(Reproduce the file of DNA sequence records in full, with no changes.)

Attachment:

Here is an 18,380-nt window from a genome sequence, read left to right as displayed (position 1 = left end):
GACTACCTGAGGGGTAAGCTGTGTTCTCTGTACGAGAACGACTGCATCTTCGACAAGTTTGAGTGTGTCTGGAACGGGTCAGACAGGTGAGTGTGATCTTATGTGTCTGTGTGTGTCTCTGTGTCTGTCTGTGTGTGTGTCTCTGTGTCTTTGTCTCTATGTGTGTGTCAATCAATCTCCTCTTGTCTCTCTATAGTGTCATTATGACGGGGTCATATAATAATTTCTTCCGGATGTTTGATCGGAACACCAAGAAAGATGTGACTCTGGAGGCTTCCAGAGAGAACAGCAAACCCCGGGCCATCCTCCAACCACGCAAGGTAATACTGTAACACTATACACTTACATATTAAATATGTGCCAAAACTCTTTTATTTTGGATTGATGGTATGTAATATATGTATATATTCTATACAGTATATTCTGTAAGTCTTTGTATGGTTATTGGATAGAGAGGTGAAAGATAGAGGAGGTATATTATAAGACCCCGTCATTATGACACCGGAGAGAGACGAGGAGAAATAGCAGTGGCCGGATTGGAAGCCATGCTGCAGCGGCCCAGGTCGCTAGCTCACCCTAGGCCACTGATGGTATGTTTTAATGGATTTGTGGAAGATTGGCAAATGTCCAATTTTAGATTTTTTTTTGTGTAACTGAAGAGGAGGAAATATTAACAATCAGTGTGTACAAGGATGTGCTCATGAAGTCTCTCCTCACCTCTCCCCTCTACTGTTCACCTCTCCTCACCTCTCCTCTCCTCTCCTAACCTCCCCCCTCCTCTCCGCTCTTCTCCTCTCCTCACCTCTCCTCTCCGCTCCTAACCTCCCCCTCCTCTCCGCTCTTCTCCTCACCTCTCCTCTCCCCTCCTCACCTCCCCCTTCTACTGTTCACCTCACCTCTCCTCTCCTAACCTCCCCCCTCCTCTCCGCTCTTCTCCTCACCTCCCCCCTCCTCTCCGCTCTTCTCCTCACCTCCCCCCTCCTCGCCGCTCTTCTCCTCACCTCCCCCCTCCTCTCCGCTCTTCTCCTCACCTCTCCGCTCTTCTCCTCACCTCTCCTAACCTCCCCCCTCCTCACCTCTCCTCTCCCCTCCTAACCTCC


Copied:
Here is an 18,380-nt window from a genome sequence, read left to right as displayed (position 1 = left end):
GACTACCTGAGGGGTAAGCTGTGTTCTCTGTACGAGAACGACTGCATCTTCGACAAGTTTGAGTGTGTCTGGAACGGGTCAGACAGGTGAGTGTGATCTTATGTGTCTGTGTGTGTCTCTGTGTCTGTCTGTGTGTGTGTCTCTGTGTCTTTGTCTCTATGTGTGTGTCAATCAATCTCCTCTTGTCTCTCTATAGTGTCATTATGACGGGGTCATATAATAATTTCTTCCGGATGTTTGATCGGAACACCAAGAAAGATGTGACTCTGGAGGCTTCCAGAGAGAACAGCAAACCCCGGGCCATCCTCCAACCACGCAAGGTAATACTGTAACACTATACACTTACATATTAAATATGTGCCAAAACTCTTTTATTTTGGATTGATGGTATGTAATATATGTATATATTCTATACAGTATATTCTGTAAGTCTTTGTATGGTTATTGGATAGAGAGGTGAAAGATAGAGGAGGTATATTATAAGACCCCGTCATTATGACACCGGAGAGAGACGAGGAGAAATAGCAGTGGCCGGATTGGAAGCCATGCTGCAGCGGCCCAGGTCGCTAGCTCACCCTAGGCCACTGATGGTATGTTTTAATGGATTTGTGGAAGATTGGCAAATGTCCAATTTTAGATTTTTTTTTGTGTAACTGAAGAGGAGGAAATATTAACAATCAGTGTGTACAAGGATGTGCTCATGAAGTCTCTCCTCACCTCTCCCCTCTACTGTTCACCTCTCCTCACCTCTCCTCTCCTCTCCTAACCTCCCCCCTCCTCTCCGCTCTTCTCCTCTCCTCACCTCTCCTCTCCGCTCCTAACCTCCCCCTCCTCTCCGCTCTTCTCCTCACCTCTCCTCTCCCCTCCTCACCTCCCCCTTCTACTGTTCACCTCACCTCTCCTCTCCTAACCTCCCCCCTCCTCTCCGCTCTTCTCCTCACCTCCCCCCTCCTCTCCGCTCTTCTCCTCACCTCCCCCCTCCTCGCCGCTCTTCTCCTCACCTCCCCCCTCCTCTCCGCTCTTCTCCTCACCTCTCCGCTCTTCTCCTCACCTCTCCTAACCTCCCCCCTCCTCACCTCTCCTCTCCCCTCCTAACCTCC